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Software Configuration Management


Planning and Release Periods

Choosing a certain periodicity for integrating has some consequences in planning. Since we have chosen to integrate once a week, ideally the biggest task a developer works on is a week long. But we always have tasks that need more time than a week to be finished.

Having a task that lasts for more than one release is not a problem, because you can always rebase your work, updating it with the latest changes from the release. But is clear that doing so introduces some overhead and complexity in the process. It is better if you can avoid it. Figure 4 shows a task that is not completed in one release period and needs to be updated when the release is created. So if possible would be better to split long tasks so that they can be completed inside the release period.

[Click image to view at full size]

Figure 4: A task that lasts for several releases.

Build Automation

Again, during the finalization of a task the developer has to add version information to his executable. I started doing that modifying the version properties of the project with Delphi. The problem is that using an SCM tool you have to check out all the project files (not only the dpr) to modify and save the version information. So I decided to create a separate version file and include it as a resource (version information is a given resource). So during compilation a .res is created with brcc tool from the .rc file, and version information is added to the executable. Figure 5 shows the contents of the .rc file.

 

1 VERSIONINFO
FILEVERSION 4,3,211,0
PRODUCTVERSION 4,3,211,0
FILEOS 0X4
FILEFLAGS 0X04
FILETYPE 0X1
{
   BLOCK "StringFileInfo"
   {
      BLOCK "0C0A04F4"
      BEGIN
         VALUE" CompanyName",      "CIM, s.1."
         VALUE "FileDescription",  "V4.3"
         VALUE "FileVersion",      "4.3.211.0\255"
         VALUE "InternalName", "Xmas\255"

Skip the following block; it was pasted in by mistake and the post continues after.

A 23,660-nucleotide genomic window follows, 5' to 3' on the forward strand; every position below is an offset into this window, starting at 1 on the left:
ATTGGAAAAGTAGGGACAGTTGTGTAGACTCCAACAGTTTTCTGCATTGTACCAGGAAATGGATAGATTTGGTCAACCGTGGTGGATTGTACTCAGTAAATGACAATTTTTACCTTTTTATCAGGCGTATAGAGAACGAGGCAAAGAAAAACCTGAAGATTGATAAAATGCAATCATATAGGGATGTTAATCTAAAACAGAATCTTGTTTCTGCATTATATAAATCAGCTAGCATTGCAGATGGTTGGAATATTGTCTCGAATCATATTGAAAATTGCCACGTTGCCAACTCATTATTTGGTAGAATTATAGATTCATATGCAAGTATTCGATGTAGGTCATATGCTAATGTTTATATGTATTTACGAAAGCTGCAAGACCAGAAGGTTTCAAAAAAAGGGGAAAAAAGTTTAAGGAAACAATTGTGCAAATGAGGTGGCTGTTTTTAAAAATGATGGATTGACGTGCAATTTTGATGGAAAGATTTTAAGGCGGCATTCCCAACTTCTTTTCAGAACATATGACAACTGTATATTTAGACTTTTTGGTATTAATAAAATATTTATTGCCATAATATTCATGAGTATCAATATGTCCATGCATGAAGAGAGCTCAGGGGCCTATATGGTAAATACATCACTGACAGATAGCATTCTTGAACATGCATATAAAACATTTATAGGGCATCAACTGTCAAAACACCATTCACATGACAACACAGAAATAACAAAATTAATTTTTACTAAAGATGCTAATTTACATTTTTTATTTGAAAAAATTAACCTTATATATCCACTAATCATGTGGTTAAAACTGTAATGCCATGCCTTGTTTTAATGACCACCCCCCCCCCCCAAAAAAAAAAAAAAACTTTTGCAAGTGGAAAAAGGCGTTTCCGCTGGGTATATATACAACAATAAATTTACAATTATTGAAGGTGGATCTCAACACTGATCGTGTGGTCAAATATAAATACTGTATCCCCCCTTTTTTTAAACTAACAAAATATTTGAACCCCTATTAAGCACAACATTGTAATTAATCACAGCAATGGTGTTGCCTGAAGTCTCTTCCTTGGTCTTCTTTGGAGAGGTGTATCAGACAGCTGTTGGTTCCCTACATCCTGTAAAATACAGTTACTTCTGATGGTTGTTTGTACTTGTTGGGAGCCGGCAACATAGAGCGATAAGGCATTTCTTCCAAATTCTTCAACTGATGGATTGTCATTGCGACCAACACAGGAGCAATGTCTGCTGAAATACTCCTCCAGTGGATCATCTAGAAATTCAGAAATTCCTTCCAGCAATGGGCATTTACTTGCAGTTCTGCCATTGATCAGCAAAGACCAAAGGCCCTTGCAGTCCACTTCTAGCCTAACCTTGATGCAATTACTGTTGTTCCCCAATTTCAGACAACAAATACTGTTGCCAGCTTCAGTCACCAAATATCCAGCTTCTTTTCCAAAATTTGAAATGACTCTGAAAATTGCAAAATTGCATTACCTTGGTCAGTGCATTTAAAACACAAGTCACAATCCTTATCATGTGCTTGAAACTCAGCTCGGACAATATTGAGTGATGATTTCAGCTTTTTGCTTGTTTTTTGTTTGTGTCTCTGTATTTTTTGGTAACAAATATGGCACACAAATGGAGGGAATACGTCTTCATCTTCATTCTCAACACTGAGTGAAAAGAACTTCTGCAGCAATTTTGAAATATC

VALUE "LegalCopyright",   "Copyright \251 1993-2004."
         VALUE "LegalTrademarks",  "marca registrada de\255"
         VALUE "ProductName",      "BL211"
         VALUE "Fecha",            "16/12/2005\255"
         VALUE "OriginalFilename", "exe\256"
      END       
   }
   BLOCK "VarFileInfo"
   {
      VALUE" Translation", 0x0C0A 0x04E4
   }
}

Figure 5: Contents of the .rc file.

To compile the .res resource file I created a makefile, and I ended up using the makefile to compile both the finished tasks and the releases. So we compile under Delphi for normal development, but as soon as we finish a task we go to the build subdirectory and type something like: make TESTUNIT to run tests or buildtask to execute an script that will extract the task name using clearcase commands, create a .rc version information file with the task information and build our executable with that information.

Using a makefile is probably not the easiest or more fancy way to work, but we can easily create executable without debug information, run unittests or compile and include certain resources (now we include SQL sentences for different databases as resources, and an internal manager class loads the appropriate ones depending on the database you're connected to). It was specially helpful to create releases without debug information at the beginning, when we had five different Delphi projects (now we have only one dpr). Otherwise we would have to open each one of them, uncheck the debug information boxes, and compile.

Conclusion

Introducing a powerful SCM tool in a project is one of the main steps to follow if you want to increase the quality of your process. Activities will be better managed using such a tool. Finding bugs is easier because you can trace back any change done to your code base. And finally, controlling releases in a formal way introduces a work discipline that is helpful for the whole team.


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